Category Archives: Scholarship

ARTICLE | “I, Young in Life”: Phillis Wheatley and the Invention of American Childhood | Early American Literature | by Camille S. Owens

“Placing Wheatley at the center of the early American epistemic, pedagogical, and political struggle over childhood’s meaning, this essay traces the dominant racial politics of childhood that came to diminish Wheatley—as either a childlike poet or an exceptional child—in dialogue with Wheatley’s own invocations of childhood, family, knowledge, and freedom in her personal writings and published work.” Read More

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ARTICLE | “Principally Children”: Kidnapping, Child Trafficking, and the Mission of Early National Antislavery Activism | The Journal of American History | by Richard Bell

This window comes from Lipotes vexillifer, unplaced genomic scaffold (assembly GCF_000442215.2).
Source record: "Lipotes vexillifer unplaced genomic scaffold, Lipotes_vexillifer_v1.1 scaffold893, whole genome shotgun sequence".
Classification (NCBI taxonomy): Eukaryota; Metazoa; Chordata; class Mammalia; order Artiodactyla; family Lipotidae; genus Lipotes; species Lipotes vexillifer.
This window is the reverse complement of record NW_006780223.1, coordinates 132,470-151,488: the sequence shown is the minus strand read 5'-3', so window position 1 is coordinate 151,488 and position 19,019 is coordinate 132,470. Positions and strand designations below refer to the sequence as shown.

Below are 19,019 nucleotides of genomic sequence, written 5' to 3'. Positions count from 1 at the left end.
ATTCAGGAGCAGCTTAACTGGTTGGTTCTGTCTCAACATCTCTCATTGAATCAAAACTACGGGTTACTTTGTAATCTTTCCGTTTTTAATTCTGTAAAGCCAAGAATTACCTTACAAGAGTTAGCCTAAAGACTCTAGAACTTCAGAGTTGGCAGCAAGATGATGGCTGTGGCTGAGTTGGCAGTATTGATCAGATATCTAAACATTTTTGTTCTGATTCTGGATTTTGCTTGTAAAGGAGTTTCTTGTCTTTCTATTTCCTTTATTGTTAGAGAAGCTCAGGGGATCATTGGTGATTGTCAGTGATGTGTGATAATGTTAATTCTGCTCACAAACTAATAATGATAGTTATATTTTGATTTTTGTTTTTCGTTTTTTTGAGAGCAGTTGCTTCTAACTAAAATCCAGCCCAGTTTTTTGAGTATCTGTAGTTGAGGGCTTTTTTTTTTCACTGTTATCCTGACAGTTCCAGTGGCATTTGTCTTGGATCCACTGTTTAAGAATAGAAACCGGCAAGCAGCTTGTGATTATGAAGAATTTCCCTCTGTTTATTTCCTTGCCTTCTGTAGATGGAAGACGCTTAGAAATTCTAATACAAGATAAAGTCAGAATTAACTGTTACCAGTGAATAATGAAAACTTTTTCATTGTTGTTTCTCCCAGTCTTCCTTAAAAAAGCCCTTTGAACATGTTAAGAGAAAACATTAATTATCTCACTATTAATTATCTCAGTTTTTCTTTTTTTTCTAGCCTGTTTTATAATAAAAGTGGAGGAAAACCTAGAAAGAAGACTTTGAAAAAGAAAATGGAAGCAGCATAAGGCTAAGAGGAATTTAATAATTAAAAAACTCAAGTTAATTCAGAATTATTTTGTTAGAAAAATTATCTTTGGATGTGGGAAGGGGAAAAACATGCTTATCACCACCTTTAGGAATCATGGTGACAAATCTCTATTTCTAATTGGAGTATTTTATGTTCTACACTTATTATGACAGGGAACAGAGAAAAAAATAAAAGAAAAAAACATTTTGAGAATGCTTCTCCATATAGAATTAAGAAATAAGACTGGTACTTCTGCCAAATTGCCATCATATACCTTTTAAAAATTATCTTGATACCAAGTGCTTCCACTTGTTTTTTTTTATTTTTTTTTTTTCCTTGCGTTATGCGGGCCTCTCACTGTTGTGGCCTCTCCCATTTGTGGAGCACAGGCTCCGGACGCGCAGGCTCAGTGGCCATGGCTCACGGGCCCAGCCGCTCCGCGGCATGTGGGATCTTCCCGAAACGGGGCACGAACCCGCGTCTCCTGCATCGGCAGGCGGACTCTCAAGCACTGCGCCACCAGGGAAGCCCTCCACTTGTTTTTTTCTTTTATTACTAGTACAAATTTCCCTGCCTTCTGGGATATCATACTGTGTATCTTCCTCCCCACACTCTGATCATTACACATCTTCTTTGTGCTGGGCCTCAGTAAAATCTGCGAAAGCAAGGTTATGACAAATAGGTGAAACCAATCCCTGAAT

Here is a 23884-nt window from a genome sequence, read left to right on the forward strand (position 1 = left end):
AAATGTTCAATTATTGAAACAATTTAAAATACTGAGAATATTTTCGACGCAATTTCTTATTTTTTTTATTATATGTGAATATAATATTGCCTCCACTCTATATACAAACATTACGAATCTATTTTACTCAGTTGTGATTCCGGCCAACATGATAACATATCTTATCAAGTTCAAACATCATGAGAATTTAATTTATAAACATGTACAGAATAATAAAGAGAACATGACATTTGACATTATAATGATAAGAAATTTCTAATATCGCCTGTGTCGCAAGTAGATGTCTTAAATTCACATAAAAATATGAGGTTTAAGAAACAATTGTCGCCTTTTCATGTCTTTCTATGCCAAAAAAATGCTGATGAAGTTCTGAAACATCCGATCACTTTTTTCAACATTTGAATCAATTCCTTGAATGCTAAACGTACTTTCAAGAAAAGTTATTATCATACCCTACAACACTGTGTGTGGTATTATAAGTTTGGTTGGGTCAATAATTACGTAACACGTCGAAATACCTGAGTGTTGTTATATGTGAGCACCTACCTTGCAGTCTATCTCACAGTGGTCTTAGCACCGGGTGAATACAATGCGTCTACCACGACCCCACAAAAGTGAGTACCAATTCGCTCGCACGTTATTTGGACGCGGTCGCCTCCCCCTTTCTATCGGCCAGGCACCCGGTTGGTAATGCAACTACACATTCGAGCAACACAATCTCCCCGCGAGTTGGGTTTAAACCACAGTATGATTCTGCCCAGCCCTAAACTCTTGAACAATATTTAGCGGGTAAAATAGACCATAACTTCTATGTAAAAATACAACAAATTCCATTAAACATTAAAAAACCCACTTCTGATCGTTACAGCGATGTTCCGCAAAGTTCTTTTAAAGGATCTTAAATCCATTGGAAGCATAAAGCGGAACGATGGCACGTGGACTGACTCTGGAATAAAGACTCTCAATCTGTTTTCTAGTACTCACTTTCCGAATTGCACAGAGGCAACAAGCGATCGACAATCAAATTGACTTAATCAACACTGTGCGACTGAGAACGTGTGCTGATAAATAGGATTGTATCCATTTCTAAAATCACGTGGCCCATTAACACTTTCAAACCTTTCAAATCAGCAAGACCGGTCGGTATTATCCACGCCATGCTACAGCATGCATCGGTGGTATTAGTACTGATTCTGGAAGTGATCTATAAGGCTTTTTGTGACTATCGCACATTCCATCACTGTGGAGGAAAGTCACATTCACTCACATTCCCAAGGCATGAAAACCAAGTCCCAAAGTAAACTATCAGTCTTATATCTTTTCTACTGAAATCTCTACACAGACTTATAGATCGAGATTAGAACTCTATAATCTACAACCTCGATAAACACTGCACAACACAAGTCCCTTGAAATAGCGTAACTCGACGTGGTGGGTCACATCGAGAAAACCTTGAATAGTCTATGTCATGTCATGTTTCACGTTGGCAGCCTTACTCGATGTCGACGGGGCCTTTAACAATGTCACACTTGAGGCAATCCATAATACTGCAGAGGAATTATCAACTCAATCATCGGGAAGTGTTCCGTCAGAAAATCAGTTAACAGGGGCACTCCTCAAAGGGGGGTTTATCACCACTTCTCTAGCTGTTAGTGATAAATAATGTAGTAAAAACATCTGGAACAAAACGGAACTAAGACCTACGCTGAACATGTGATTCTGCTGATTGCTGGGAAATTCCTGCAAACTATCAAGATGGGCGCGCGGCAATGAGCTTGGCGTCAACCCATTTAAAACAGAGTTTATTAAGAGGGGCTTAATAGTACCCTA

“Specifically, this essay demonstrates that demand for malleable and submissive young laborers in the cotton kingdom quickly rising along the nation’s southwest border in the three decades following the end of the War of 1812 was robust and sustained and that, in order to participate in and profit from that lucrative market, gangs of child snatchers turned the early republic’s northern towns and cities into their hunting grounds.” Read More

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